The Alchemy of Risk

Here is a recurring theme from this blog: “risk can never be destroyed, it can only be transformed and laid off on someone else.”

Or, in the words of the late, great Marty Whitman: “someone has to pay for lunch, and I don’t want it to be me.”

Often people think they’ve destroyed risk when they buy a financial product with a guarantee attached. In finance, “guarantee” is just a fancy word for “promise.” When you buy a financial product with a guarantee attached, you’re swapping market risk for something else. Usually it’s a stream of payments with its own set of risks.

The person selling you the stream of payments will tell you that you’ve gotten rid of your risk. And you have, to an extent. You’ve gotten rid of A risk. You’ve traded your market risk for credit risk (your counterparty might not make good on their promise) and purchasing power risk (your stream of payments might not keep up with inflation).

Some of you will say, “but the counterparty is contractually obligated to keep is promise!”

To which I say, “so are bond issuers and individual borrowers. Yet they default all the time. Sometimes they even commit fraud.”

Others will say, “you don’t know what you’re talking about! The government has insurance funds for deposits and pensions!”

To which I say, “promises, promises, all the way down.”

How does the government fund its promises? With tax revenue, partly. But more importantly, with debt. Like I said–promises, all the way down. Dollar bills are themselves promises. What is the “full faith and credit of the United States government” but an elaborate series of promises?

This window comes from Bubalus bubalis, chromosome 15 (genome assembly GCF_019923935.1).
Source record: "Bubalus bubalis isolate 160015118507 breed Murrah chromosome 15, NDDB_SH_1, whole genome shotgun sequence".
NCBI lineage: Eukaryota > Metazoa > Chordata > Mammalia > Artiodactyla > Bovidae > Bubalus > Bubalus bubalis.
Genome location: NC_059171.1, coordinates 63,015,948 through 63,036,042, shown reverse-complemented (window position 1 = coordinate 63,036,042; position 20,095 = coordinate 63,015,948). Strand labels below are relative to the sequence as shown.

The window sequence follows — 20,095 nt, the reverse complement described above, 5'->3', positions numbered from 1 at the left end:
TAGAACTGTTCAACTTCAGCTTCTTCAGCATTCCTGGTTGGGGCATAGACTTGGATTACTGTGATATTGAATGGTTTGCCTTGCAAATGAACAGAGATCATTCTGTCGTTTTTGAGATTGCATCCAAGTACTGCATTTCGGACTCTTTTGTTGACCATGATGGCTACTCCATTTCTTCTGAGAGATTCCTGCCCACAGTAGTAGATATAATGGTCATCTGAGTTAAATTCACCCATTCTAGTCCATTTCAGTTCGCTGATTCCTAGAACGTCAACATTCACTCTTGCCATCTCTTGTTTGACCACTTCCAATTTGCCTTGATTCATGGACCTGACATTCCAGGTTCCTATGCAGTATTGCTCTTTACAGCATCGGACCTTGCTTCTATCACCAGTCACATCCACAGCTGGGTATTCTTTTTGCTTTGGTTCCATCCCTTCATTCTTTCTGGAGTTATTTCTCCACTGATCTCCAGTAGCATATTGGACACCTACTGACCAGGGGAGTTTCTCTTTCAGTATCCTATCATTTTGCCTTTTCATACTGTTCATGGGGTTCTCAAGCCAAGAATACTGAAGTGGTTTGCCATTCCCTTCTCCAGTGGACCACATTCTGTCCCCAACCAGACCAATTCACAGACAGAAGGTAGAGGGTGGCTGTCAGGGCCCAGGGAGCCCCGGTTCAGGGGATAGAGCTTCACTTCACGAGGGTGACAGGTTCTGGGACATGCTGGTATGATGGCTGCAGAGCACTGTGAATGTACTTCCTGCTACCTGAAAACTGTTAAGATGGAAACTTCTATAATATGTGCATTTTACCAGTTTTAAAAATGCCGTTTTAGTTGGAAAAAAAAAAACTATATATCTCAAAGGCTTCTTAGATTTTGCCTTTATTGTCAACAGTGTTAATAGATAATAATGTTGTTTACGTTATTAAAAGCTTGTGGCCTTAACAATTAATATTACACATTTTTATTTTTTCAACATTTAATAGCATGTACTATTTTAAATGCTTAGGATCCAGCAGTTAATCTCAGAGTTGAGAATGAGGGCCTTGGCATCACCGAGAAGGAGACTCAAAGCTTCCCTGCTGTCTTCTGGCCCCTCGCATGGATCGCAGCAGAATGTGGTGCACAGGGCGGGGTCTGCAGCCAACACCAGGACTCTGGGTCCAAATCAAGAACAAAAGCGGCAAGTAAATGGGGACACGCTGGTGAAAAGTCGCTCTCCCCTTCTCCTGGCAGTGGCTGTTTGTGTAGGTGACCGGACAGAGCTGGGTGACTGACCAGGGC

Anyway, for normal people the most common example of “risk transformation” would be buying an annuity or whole life policy from an insurance company. But there are more exotic examples.

Banks like to sell structured notes to their wealth management clients. These are difficult products for the average person to understand. They usually promise a return based on the price performance of some index, subject to certain limitations. For example there will be a guaranteed minimum return and a cap on the high end.

(Notice that I said price performance. If you buy a structured note, no dividends for you!)

Banks like this opacity because the complexity makes it easy for them to bake profits into the structures, which are literally designed by mathematicians (actuaries). The products are sold based on the guaranteed minimum return, and the chance of modest upside. As the buyer, you overpay for the downside protection (the guarantee). When you buy a structured note, you are basically lending the bank money so it can write options and eke out some trading profits. In return you get a more bond-like risk profile.

Meanwhile, you are an unsecured creditor of the bank. If the bank goes bust, your investment is toast. So much for guarantees. Get in line with the rest of the unsecured lenders. Ask the people who bought structured notes from Lehman Brothers how it worked out for them.

In general, the more complicated the product, the worse a deal you are getting. Of course, there can be good reasons to swap market risk for a guaranteed stream of payments. Just because you overpay for downside protection doesn’t make you a sucker.

But lunch is definitely on you.

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